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In its July 2011 issue, Bon Appetit magazine declared Franklin Barbecue the best barbecue spot in the country, and Aaron Franklin, his brisket, and his pink butcher paper began their meteoric rise to fame and notoriety. With his wife and business partner, Stacy, Franklin moved the business from a food trailer to a physical restaurant, hosted a Web series about barbecue, then went on to write a best-selling barbecue cookbook and host a PBS barbecue cooking show. He's appeared on numerous television shows, has cooked at countless events and festivals, and in 2015 was the first pitmaster to win a James Beard Award in a "best chef" category for Best Chef - Southwest Region.
At the time of writing, Franklin Barbecue is open Tuesday through Sunday from 11:00 am until the meat runs out, usually around 2:00 pm, and is closed on Mondays. Parking is available in a lot behind the building and on the neighborhood streets around the restaurant. Credit cards are accepted and the restaurant is BYOB friendly.
Your Franklin Barbecue experience will begin with the infamous line. There's always a line, every day. A three- to four-hour wait on weekdays is not uncommon. Tuesdays and Wednesdays are said to have the shortest lines; arriving between 8:00 - 9:00 am on these days is fine. Saturdays have the longest lines; arriving by 7:00 am would make sense. And if there's a big event in town like SXSW (the South by Southwest technology/music/film extravaganza), you'd better arrive even earlier.
On any given day, a few people may show up at 6:00 am or even 5:00 am to be first in line. There are advantages to being first in line or at least close to the front of the line: You get in and out of the restaurant quickly once it opens; there's no problem getting a table; you have your choice of everything on the menu (items run out one by one until everything is sold); and if you ask nicely, being first in line may be rewarded with a private tour of the smokehouse.
On the Thursday we visited, we were first in line at 5:55 am. It wasn't our plan to be first in line, I was just paranoid about arriving and finding a long line already forming. Within 10 minutes, we were joined by a mother/son duo from Wisconsin. By 8:00 am, there were about a dozen people in line and the line started growing in earnest. By 9:00 am, the line stretched down the side of the building, and by 10:00 am it reached to the back of the parking lot behind the building.
By the way, at the time we visited there was a Twitter account called Franklin BBQ Line that posted a daily webcam photo of the line taken from a high-rise apartment across the street. It was a cool resource that helped you understand the ebb and flow of the line from day to day. Oddly enough, the account went silent just three days after our visit and stayed that way until April 2016, when a few street-level line photos started to appear. I guess whoever lived across the street moved out and took their webcam with them...it's not the resource it used to be, but you can still browse past photos to get a sense of how the line changes by day of week and by season.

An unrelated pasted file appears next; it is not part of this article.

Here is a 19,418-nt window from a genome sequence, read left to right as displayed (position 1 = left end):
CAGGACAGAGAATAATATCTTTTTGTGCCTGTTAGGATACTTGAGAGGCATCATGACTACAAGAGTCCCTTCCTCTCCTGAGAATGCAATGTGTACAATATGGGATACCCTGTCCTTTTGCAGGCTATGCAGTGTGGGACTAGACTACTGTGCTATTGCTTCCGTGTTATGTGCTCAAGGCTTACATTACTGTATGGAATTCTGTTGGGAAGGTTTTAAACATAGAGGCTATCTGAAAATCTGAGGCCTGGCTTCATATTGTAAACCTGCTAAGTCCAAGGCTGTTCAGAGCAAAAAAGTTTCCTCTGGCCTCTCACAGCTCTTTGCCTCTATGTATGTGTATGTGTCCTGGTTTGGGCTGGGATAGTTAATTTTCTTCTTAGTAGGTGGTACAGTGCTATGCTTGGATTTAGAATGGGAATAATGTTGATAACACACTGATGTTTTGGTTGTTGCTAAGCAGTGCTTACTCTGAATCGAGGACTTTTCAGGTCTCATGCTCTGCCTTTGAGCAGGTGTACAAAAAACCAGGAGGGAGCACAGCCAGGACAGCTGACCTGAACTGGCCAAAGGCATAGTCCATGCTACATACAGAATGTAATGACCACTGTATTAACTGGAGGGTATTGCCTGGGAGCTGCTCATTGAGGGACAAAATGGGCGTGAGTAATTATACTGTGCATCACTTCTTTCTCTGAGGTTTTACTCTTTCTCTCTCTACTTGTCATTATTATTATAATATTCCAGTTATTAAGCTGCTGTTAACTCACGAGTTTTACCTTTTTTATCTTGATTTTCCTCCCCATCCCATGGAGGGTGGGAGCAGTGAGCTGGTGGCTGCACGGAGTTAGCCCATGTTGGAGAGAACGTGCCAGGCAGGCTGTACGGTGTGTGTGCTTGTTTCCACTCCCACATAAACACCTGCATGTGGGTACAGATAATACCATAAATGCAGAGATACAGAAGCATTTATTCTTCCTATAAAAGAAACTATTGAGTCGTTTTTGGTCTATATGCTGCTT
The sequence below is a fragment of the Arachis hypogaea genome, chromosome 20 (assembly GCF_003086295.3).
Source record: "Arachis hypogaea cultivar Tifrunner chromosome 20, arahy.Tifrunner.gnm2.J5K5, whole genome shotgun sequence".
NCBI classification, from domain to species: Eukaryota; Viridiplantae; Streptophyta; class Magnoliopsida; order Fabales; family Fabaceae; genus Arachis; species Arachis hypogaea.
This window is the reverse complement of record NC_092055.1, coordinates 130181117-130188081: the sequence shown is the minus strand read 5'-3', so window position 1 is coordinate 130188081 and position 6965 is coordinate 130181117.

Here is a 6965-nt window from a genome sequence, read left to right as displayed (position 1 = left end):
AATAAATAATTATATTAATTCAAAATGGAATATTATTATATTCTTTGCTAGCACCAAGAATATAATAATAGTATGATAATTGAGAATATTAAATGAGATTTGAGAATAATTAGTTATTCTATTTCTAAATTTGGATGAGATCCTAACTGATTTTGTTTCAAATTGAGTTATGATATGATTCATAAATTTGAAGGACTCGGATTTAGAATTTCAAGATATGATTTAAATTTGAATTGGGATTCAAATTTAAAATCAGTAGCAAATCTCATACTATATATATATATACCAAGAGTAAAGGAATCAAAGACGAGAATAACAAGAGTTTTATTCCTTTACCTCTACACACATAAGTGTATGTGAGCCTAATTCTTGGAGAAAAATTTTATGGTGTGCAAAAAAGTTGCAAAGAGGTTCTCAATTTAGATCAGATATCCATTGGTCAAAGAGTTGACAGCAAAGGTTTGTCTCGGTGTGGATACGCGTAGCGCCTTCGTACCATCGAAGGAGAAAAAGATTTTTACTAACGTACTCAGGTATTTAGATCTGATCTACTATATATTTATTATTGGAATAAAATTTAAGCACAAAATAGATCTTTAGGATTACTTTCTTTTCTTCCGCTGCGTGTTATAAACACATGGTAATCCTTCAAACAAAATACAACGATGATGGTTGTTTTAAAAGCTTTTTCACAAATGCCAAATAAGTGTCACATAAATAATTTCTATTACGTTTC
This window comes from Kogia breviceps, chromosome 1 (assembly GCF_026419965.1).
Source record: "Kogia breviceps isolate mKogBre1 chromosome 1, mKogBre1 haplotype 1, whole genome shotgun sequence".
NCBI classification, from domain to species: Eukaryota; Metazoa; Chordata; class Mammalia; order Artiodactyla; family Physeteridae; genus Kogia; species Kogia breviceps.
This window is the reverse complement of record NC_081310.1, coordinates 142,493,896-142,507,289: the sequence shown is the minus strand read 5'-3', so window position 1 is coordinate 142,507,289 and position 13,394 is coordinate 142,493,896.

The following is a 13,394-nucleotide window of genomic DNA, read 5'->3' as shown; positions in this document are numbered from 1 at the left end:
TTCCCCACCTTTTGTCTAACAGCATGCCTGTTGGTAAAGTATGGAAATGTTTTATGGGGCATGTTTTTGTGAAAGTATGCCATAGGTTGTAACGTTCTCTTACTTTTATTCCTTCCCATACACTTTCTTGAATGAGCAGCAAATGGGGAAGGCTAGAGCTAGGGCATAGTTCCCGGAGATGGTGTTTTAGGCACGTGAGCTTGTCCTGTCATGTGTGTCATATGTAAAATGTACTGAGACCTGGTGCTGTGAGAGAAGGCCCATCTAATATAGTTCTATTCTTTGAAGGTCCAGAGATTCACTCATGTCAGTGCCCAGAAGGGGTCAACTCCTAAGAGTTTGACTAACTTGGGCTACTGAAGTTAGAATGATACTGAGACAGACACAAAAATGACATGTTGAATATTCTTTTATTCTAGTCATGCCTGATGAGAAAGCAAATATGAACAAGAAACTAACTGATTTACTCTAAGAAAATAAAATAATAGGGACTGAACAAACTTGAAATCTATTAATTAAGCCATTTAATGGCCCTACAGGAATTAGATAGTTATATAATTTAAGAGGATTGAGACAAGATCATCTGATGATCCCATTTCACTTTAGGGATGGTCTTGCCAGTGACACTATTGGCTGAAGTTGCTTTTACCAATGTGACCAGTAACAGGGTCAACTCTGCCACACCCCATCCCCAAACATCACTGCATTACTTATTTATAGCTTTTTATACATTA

Here's the photo from the day of our visit—the line starts under the kidney-shaped sign at the bottom right of the photo.
To make your wait more comfortable, Franklin has a stash of folding chairs under the outdoor deck that you can borrow for free. Of course, you can bring your own chair or a blanket to sit on the ground; we brought two portable Thermarest lounge chairs. Behind the restaurant, there's a coffee trailer that opens at 8:00 am and a porta-potty. Around 9:00 am, they start playing music on the outdoor speakers and they open the doors so you can go inside to use the restrooms. You can also go inside to get a head start on your souvenir shopping; we were able to buy t-shirts before they started serving food. Don't worry about leaving the line; people are cool about it and as long as you don't wander too far, you're fine.
While you wait, a staff member walks the line several times with bottled waters and drinks for purchase. If it's a hot day, make sure to bring along plenty of water. Another staff member walks the line asking what you plan to order. This does not obligate you to buy exactly what you say, but it does help them estimate when they will run out of meat so they can set expectations for people toward the end of the line.
The good news is that your time in line will seem to pass quickly. Everyone is just as happy as you are to be there, and it's sort of a party atmosphere. Some people bring a football and toss it back and forth in the street, some people bring board games. On the day of our visit, there was a group behind us with a cooler of orange juice and champagne enjoying mimosas for the entire 4 hours they waited! You'll meet lots of nice barbecue enthusiasts like yourself and you'll want to take lots of photos of your experience.
When the doors open at 11:00 am, you'll step up to the counter to order and pay for meat, sides, desserts and drinks. The meat will be cut right in front of you, weighed, and placed on butcher paper on a tray. You'll be offered white bread when you order the meat; pickles and onions are available on a side table beyond the cash register. Don't forget to grab a sheet of butcher paper as your plate at the register.